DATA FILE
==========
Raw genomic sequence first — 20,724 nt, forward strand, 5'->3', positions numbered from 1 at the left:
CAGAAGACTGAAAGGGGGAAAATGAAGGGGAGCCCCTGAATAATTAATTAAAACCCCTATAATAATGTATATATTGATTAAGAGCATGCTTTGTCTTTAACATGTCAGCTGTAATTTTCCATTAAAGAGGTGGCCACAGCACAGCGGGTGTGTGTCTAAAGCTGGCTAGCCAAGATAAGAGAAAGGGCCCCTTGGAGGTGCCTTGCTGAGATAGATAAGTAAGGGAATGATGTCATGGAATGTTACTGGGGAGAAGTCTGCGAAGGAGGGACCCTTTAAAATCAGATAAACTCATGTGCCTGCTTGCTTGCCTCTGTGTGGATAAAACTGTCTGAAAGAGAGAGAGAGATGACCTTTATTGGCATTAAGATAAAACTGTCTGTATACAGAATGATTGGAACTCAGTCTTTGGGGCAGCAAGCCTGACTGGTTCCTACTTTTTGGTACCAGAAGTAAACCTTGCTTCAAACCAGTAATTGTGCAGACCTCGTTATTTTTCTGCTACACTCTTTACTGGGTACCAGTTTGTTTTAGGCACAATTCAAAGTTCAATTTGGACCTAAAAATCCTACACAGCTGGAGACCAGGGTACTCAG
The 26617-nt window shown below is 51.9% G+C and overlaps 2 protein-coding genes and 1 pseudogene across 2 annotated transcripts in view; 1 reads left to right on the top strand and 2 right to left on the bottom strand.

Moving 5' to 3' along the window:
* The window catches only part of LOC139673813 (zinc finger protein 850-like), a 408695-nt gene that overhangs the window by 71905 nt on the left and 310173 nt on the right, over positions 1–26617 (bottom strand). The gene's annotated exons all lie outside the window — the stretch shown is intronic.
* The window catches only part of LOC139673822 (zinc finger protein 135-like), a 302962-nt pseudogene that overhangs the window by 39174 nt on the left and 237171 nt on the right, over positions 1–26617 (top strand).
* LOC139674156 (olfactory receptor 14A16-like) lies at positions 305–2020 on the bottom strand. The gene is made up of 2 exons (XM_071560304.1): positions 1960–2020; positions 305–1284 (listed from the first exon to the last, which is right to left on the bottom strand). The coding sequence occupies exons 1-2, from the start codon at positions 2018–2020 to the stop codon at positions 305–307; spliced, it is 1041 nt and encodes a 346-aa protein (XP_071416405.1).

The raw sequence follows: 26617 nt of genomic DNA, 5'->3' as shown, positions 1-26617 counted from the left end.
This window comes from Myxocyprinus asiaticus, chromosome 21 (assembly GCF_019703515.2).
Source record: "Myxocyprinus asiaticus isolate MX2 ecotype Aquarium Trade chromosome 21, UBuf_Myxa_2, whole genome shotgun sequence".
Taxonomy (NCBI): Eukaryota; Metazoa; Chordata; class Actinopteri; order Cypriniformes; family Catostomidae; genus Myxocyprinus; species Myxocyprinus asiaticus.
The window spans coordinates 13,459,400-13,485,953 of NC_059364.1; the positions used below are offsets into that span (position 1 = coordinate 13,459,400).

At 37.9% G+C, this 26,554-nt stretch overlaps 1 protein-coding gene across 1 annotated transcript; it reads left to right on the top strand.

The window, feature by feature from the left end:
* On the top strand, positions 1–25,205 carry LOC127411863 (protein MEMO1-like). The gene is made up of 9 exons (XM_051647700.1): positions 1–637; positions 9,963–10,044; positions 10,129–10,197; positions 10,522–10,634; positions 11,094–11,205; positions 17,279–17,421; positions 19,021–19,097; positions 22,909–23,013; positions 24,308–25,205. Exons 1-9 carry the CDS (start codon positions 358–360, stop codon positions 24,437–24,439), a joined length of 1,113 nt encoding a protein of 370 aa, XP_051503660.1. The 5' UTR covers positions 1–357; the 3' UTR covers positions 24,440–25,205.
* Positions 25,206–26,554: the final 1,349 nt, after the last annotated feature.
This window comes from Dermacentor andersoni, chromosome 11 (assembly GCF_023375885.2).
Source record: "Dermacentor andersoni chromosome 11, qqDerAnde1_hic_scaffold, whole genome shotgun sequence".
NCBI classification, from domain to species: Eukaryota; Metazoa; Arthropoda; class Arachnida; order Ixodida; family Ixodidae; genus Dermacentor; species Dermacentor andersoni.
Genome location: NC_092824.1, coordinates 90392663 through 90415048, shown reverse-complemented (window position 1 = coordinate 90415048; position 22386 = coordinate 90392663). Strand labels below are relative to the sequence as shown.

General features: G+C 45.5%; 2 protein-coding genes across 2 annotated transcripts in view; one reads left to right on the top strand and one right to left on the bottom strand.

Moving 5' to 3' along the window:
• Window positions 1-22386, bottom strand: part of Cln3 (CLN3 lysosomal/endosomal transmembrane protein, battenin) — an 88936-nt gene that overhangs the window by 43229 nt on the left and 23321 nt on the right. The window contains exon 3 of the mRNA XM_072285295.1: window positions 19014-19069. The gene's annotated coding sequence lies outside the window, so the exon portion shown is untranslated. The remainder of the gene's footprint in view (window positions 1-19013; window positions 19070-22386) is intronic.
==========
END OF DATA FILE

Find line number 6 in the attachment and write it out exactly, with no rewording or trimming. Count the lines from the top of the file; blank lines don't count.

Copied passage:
* The window catches only part of LOC139673822 (zinc finger protein 135-like), a 302962-nt pseudogene that overhangs the window by 39174 nt on the left and 237171 nt on the right, over positions 1–26617 (top strand).